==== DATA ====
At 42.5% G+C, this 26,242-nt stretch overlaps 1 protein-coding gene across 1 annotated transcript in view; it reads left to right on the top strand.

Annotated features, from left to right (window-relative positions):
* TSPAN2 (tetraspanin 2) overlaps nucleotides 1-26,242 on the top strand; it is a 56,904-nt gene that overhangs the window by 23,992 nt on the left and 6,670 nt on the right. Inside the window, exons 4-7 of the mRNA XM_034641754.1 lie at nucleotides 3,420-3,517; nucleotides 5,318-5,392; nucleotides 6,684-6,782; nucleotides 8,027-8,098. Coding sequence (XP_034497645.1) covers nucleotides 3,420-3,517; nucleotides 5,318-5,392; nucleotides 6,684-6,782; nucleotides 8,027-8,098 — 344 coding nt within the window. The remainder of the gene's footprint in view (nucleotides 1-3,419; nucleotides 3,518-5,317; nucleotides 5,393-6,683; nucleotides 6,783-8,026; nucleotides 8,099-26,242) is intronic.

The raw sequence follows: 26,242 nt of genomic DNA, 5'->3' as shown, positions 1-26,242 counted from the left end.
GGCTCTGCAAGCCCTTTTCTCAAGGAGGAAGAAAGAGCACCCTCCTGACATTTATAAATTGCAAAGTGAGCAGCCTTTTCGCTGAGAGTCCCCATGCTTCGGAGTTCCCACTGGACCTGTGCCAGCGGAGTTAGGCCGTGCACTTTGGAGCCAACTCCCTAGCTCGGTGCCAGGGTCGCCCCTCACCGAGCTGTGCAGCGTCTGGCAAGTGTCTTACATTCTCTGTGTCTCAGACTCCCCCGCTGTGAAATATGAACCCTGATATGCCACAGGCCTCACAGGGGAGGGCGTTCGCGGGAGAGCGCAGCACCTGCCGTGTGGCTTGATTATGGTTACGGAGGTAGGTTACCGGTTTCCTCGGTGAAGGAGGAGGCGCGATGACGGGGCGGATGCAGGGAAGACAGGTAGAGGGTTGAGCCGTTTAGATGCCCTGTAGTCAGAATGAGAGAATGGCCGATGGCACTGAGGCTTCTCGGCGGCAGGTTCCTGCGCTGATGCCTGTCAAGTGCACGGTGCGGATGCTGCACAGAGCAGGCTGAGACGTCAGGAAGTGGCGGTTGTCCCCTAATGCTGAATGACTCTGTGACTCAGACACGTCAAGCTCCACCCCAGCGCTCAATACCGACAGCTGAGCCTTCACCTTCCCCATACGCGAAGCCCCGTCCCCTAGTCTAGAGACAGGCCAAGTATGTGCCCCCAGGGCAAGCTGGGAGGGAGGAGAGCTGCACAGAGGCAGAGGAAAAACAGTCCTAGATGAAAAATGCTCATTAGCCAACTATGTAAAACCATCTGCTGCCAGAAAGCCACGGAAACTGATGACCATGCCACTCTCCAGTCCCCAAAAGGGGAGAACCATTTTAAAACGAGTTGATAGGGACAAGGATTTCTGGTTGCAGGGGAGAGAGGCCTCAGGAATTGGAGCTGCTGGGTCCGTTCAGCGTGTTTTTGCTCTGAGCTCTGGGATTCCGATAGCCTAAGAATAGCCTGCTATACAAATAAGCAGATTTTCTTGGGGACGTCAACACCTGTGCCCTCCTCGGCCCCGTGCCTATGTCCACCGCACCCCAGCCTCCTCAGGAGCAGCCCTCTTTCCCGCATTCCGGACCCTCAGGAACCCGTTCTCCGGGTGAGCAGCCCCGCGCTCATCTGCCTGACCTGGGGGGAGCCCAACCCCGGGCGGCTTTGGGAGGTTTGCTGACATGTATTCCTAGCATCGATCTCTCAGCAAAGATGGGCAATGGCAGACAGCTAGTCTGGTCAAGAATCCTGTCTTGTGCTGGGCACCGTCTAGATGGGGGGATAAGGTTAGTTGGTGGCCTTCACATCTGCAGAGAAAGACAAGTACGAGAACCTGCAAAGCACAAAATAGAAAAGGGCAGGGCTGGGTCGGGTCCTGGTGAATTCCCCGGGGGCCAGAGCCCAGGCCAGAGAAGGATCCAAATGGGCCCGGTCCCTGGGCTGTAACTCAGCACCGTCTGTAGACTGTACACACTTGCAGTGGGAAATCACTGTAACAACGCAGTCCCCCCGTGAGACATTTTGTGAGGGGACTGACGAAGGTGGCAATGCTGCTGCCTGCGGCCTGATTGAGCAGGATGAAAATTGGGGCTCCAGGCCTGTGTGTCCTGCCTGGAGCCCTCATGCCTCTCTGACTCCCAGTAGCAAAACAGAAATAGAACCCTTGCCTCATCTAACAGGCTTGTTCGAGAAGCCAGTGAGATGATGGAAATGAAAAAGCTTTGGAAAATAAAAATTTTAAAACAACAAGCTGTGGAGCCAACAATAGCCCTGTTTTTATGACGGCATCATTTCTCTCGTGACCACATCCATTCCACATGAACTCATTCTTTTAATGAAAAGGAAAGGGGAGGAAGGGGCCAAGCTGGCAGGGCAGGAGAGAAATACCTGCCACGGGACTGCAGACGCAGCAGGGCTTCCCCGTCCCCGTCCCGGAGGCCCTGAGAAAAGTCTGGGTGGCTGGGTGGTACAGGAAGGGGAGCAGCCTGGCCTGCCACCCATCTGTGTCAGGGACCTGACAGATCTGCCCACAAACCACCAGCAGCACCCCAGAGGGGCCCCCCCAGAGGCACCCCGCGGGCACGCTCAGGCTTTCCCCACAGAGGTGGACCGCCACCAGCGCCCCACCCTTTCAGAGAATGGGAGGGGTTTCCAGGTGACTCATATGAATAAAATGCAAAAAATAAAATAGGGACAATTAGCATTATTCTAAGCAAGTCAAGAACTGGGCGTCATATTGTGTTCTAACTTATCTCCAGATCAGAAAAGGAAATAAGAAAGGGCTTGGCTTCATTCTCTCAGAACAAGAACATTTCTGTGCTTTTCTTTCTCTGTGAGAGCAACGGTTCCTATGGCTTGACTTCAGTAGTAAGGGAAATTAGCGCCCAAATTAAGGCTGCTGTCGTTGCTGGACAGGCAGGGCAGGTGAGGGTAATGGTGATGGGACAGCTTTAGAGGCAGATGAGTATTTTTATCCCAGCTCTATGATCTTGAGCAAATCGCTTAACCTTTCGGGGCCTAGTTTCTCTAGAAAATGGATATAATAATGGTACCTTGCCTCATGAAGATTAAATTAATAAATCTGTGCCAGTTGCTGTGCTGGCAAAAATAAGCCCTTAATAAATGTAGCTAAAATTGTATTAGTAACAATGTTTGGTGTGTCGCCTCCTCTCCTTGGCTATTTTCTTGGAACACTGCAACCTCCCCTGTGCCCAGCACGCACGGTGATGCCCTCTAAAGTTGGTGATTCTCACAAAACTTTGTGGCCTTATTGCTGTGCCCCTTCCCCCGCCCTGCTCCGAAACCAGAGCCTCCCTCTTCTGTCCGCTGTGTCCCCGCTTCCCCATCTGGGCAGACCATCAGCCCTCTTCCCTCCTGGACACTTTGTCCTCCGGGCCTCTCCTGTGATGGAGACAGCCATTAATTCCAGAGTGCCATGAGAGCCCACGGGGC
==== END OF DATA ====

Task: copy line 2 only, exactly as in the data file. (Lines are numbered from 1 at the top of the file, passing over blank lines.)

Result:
Annotated features, from left to right (window-relative positions):